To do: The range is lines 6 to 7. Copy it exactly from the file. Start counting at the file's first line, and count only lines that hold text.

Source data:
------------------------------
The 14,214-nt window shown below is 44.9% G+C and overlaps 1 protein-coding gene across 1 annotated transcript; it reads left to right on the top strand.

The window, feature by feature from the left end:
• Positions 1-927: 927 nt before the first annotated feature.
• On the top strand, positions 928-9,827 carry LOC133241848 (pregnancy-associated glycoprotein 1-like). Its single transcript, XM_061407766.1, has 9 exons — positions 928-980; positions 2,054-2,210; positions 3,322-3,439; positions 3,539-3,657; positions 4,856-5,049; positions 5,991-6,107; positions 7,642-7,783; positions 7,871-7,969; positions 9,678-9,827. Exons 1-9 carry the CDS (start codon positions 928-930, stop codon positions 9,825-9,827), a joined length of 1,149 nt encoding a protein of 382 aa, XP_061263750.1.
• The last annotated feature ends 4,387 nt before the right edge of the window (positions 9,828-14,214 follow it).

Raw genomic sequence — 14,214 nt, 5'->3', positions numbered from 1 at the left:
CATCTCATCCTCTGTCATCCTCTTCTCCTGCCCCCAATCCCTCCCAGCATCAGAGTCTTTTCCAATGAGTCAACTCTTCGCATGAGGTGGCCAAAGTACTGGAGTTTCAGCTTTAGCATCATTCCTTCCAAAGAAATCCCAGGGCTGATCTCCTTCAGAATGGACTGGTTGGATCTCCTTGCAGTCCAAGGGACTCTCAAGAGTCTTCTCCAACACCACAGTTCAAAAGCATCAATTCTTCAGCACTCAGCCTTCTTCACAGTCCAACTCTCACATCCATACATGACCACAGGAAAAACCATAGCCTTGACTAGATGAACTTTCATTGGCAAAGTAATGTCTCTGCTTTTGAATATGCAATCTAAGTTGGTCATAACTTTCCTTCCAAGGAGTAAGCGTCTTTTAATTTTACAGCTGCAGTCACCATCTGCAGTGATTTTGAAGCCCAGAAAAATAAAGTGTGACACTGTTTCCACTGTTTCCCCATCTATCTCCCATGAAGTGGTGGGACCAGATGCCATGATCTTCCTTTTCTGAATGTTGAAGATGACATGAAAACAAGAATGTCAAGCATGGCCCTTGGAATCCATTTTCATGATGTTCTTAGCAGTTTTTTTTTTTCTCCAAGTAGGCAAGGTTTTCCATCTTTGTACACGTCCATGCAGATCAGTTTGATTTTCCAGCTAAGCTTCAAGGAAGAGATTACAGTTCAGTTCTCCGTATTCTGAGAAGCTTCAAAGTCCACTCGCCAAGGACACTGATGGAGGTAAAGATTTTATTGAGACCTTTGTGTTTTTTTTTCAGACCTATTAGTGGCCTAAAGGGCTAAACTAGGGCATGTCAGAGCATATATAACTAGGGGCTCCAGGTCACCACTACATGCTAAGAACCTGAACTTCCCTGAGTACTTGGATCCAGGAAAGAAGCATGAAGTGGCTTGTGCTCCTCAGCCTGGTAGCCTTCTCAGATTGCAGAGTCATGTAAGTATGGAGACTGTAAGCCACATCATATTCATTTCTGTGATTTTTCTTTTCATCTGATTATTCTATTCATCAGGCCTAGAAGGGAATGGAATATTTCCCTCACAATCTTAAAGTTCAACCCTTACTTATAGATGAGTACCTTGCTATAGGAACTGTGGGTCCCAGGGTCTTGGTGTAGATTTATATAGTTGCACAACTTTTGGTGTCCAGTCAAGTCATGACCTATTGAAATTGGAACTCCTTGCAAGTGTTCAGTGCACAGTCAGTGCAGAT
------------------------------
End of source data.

Raw genomic sequence — 14,214 nt, 5'->3', positions numbered from 1 at the left:
CATCTCATCCTCTGTCATCCTCTTCTCCTGCCCCCAATCCCTCCCAGCATCAGAGTCTTTTCCAATGAGTCAACTCTTCGCATGAGGTGGCCAAAGTACTGGAGTTTCAGCTTTAGCATCATTCCTTCCAAAGAAATCCCAGGGCTGATCTCCTTCAGAATGGACTGGTTGGATCTCCTTGCAGTCCAAGGGACTCTCAAGAGTCTTCTCCAACACCACAGTTCAAAAGCATCAATTCTTCAGCACTCAGCCTTCTTCACAGTCCAACTCTCACATCCATACATGACCACAGGAAAAACCATAGCCTTGACTAGATGAACTTTCATTGGCAAAGTAATGTCTCTGCTTTTGAATATGCAATCTAAGTTGGTCATAACTTTCCTTCCAAGGAGTAAGCGTCTTTTAATTTTACAGCTGCAGTCACCATCTGCAGTGATTTTGAAGCCCAGAAAAATAAAGTGTGACACTGTTTCCACTGTTTCCCCATCTATCTCCCATGAAGTGGTGGGACCAGATGCCATGATCTTCCTTTTCTGAATGTTGAAGATGACATGAAAACAAGAATGTCAAGCATGGCCCTTGGAATCCATTTTCATGATGTTCTTAGCAGTTTTTTTTTTTCTCCAAGTAGGCAAGGTTTTCCATCTTTGTACACGTCCATGCAGATCAGTTTGATTTTCCAGCTAAGCTTCAAGGAAGAGATTACAGTTCAGTTCTCCGTATTCTGAGAAGCTTCAAAGTCCACTCGCCAAGGACACTGATGGAGGTAAAGATTTTATTGAGACCTTTGTGTTTTTTTTTCAGACCTATTAGTGGCCTAAAGGGCTAAACTAGGGCATGTCAGAGCATATATAACTAGGGGCTCCAGGTCACCACTACATGCTAAGAACCTGAACTTCCCTGAGTACTTGGATCCAGGAAAGAAGCATGAAGTGGCTTGTGCTCCTCAGCCTGGTAGCCTTCTCAGATTGCAGAGTCATGTAAGTATGGAGACTGTAAGCCACATCATATTCATTTCTGTGATTTTTCTTTTCATCTGATTATTCTATTCATCAGGCCTAGAAGGGAATGGAATATTTCCCTCACAATCTTAAAGTTCAACCCTTACTTATAGATGAGTACCTTGCTATAGGAACTGTGGGTCCCAGGGTCTTGGTGTAGATTTATATAGTTGCACAACTTTTGGTGTCCAGTCAAGTCATGACCTATTGAAATTGGAACTCCTTGCAAGTGTTCAGTGCACAGTCAGTGCAGAT